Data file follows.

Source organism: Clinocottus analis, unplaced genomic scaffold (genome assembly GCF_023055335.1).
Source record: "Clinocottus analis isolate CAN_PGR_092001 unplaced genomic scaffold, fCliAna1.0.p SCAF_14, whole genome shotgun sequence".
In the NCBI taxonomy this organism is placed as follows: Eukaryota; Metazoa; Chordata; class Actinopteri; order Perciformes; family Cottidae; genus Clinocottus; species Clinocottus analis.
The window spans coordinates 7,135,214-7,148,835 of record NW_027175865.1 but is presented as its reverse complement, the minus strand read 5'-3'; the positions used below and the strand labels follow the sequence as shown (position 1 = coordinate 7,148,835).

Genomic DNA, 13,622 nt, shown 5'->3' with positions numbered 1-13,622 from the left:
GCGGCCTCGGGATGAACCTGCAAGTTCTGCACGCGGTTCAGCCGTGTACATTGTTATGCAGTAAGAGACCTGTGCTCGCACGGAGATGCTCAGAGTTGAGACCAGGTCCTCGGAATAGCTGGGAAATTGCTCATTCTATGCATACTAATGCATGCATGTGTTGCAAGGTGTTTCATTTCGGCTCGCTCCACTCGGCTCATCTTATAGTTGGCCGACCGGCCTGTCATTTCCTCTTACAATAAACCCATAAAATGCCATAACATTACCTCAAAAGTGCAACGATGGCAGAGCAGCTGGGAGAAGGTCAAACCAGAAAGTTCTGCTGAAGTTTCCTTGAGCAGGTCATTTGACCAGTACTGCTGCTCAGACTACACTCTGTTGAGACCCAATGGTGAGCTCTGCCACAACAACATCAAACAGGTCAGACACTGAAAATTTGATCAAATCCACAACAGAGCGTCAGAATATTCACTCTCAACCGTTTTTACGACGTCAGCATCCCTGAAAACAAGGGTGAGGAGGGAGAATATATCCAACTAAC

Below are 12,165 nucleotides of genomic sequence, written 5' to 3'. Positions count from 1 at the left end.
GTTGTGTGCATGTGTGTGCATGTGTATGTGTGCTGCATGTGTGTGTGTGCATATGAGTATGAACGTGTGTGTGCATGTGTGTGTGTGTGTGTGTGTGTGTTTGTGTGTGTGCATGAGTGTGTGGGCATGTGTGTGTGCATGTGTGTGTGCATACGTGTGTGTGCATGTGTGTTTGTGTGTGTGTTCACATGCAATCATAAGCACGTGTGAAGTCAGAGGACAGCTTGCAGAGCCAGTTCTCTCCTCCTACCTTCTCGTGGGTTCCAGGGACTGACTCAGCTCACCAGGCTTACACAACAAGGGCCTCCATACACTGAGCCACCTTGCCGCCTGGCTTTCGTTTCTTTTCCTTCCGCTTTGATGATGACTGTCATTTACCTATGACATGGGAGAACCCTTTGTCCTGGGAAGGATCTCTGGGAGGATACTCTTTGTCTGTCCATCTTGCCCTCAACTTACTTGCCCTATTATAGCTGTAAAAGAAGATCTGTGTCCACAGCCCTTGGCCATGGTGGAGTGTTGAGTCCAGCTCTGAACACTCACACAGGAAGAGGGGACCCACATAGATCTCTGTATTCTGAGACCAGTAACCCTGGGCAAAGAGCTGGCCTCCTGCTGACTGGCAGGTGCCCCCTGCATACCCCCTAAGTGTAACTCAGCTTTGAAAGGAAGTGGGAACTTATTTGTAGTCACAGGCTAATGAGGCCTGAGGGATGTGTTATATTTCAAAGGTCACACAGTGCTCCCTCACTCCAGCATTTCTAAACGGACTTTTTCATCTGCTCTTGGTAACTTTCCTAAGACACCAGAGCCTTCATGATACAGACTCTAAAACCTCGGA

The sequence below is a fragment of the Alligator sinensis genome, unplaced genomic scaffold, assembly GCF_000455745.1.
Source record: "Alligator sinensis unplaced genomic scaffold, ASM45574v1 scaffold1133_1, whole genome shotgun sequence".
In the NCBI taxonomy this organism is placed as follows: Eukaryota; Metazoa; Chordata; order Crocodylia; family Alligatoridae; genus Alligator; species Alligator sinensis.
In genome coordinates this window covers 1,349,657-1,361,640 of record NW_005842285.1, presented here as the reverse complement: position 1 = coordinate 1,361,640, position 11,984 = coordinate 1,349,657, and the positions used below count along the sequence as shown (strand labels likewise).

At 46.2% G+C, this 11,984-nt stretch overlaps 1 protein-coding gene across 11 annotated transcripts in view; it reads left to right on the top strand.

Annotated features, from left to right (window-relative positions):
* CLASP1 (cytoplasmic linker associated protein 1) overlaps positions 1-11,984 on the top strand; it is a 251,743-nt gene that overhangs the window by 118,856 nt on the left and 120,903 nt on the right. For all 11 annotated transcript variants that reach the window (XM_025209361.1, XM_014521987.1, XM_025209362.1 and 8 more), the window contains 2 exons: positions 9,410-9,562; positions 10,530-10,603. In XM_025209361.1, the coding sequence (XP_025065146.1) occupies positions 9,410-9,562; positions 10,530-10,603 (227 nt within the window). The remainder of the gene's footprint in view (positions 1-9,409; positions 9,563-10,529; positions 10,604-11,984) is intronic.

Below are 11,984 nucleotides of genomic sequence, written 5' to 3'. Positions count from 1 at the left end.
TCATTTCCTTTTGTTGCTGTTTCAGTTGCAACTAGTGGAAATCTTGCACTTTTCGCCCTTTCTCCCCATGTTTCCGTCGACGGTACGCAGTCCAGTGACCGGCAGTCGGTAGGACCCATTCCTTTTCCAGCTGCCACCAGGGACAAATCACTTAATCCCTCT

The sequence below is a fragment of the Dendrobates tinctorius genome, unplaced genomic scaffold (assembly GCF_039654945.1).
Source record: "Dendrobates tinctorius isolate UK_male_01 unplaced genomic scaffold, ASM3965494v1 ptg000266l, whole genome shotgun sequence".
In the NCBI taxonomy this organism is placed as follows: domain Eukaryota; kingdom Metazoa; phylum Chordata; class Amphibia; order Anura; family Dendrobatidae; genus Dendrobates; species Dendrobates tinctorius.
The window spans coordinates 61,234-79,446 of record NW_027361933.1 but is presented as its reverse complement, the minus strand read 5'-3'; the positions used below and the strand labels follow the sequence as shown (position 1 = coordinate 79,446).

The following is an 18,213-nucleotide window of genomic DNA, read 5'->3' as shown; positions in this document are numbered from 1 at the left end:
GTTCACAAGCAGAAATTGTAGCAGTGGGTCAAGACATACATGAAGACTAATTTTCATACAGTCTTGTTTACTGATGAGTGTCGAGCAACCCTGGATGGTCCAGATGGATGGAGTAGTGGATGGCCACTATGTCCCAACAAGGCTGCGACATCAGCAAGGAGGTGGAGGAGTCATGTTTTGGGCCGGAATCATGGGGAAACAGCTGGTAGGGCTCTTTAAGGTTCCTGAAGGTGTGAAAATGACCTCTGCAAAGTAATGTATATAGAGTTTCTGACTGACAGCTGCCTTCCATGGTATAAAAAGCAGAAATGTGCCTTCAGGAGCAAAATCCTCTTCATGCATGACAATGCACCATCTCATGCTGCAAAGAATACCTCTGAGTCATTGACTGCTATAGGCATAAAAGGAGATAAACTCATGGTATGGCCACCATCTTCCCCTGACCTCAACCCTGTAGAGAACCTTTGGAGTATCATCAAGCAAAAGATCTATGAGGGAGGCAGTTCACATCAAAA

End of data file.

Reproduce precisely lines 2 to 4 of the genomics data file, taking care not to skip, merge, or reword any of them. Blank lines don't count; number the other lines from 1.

Source record: "Clinocottus analis isolate CAN_PGR_092001 unplaced genomic scaffold, fCliAna1.0.p SCAF_14, whole genome shotgun sequence".
In the NCBI taxonomy this organism is placed as follows: Eukaryota; Metazoa; Chordata; class Actinopteri; order Perciformes; family Cottidae; genus Clinocottus; species Clinocottus analis.
The window spans coordinates 7,135,214-7,148,835 of record NW_027175865.1 but is presented as its reverse complement, the minus strand read 5'-3'; the positions used below and the strand labels follow the sequence as shown (position 1 = coordinate 7,148,835).